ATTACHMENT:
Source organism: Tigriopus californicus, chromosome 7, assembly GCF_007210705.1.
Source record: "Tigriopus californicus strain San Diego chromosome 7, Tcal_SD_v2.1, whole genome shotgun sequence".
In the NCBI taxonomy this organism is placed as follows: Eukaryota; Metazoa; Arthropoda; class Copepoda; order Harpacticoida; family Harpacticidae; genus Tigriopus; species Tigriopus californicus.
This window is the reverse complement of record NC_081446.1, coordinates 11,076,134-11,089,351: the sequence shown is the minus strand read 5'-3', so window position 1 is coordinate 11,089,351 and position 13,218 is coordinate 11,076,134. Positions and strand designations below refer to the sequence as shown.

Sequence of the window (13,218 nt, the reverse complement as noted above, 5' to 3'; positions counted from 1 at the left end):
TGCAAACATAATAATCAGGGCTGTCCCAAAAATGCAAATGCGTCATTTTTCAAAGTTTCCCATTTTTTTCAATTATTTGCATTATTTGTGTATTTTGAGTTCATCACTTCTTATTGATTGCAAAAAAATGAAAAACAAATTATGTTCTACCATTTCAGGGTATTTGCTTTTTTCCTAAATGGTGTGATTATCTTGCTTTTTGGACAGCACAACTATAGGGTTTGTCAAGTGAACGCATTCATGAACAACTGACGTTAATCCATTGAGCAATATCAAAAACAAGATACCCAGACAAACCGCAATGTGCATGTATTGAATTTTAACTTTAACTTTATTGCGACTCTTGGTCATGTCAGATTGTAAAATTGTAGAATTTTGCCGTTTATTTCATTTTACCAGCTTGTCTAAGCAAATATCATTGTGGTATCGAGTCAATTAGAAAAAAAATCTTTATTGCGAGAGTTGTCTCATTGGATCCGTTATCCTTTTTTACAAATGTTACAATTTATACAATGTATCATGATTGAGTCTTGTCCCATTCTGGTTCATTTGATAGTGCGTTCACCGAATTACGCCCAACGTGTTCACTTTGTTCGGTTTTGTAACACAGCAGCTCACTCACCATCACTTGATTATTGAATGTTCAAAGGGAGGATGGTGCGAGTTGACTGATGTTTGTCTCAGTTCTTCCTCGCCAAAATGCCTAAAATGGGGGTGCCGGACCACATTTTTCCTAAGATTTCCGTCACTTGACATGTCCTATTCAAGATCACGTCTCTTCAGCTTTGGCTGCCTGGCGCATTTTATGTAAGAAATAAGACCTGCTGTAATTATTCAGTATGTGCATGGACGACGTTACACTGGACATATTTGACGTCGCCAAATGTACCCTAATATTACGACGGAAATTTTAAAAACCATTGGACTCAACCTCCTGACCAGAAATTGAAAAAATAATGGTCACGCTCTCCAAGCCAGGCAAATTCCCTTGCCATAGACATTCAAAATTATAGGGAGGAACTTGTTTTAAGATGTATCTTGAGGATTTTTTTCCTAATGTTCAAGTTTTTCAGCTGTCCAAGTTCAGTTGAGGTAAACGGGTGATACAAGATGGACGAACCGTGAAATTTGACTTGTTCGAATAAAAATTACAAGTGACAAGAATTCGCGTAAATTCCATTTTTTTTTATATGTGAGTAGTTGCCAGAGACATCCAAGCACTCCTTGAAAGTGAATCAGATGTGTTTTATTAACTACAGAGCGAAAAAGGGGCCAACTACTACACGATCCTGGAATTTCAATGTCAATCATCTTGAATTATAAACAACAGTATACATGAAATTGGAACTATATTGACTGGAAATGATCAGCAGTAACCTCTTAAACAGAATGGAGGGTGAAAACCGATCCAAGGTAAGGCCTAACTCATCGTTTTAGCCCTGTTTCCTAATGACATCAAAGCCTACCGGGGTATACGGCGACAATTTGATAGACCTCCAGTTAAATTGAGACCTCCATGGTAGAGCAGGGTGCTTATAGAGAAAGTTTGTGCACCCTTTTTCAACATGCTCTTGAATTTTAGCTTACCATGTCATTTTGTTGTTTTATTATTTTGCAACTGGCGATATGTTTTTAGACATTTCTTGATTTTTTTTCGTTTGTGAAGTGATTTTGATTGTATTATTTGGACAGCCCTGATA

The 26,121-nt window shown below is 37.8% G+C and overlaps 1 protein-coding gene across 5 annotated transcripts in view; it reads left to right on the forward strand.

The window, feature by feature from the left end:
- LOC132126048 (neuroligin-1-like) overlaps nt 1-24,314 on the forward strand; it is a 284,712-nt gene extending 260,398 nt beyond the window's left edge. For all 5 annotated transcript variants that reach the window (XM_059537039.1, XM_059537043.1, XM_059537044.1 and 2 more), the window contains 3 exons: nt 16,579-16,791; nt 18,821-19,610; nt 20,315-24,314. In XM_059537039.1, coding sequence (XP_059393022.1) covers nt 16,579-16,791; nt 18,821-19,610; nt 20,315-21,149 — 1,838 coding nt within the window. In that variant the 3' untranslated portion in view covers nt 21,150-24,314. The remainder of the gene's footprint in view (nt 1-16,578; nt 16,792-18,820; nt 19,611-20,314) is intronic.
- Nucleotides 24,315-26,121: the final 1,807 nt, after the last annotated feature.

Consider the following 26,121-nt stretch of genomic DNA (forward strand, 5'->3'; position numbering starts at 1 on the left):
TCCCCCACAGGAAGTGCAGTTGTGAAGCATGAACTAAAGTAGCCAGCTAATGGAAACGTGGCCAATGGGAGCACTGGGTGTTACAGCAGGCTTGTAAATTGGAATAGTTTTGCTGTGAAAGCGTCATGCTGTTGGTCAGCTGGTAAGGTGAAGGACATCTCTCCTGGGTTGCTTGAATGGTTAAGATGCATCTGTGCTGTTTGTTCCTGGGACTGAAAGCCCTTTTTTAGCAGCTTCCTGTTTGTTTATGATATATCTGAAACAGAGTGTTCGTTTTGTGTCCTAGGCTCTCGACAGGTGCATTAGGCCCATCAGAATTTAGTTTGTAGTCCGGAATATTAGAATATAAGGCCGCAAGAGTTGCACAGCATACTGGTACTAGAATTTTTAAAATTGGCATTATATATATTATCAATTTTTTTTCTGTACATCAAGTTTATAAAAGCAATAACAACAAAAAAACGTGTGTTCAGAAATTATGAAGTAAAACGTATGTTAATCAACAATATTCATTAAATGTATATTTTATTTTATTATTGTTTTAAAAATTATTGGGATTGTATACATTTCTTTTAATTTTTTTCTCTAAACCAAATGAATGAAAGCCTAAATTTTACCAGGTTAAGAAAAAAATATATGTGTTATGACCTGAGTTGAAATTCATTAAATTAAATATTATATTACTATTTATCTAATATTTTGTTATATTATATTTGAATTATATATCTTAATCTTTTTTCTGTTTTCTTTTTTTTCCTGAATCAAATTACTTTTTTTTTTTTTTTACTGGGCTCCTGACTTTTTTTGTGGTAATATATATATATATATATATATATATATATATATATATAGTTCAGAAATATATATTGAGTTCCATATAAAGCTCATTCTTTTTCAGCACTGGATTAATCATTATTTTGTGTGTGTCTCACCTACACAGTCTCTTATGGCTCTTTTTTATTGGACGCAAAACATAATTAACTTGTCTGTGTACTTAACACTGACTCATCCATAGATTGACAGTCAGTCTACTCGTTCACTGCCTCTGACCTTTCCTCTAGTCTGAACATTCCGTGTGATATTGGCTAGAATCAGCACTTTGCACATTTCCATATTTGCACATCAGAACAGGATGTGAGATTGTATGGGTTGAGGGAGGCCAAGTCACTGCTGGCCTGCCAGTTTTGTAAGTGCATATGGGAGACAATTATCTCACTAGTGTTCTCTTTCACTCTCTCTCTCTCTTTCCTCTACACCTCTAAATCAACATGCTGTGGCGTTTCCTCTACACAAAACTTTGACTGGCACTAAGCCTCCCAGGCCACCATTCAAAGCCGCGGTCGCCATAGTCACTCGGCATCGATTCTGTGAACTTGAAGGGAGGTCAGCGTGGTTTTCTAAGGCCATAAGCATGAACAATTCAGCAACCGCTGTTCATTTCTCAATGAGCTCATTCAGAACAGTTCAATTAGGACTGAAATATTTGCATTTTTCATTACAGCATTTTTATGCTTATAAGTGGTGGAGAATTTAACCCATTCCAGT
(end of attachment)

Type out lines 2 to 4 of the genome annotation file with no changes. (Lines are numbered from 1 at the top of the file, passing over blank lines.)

Source record: "Tigriopus californicus strain San Diego chromosome 7, Tcal_SD_v2.1, whole genome shotgun sequence".
In the NCBI taxonomy this organism is placed as follows: Eukaryota; Metazoa; Arthropoda; class Copepoda; order Harpacticoida; family Harpacticidae; genus Tigriopus; species Tigriopus californicus.
This window is the reverse complement of record NC_081446.1, coordinates 11,076,134-11,089,351: the sequence shown is the minus strand read 5'-3', so window position 1 is coordinate 11,089,351 and position 13,218 is coordinate 11,076,134. Positions and strand designations below refer to the sequence as shown.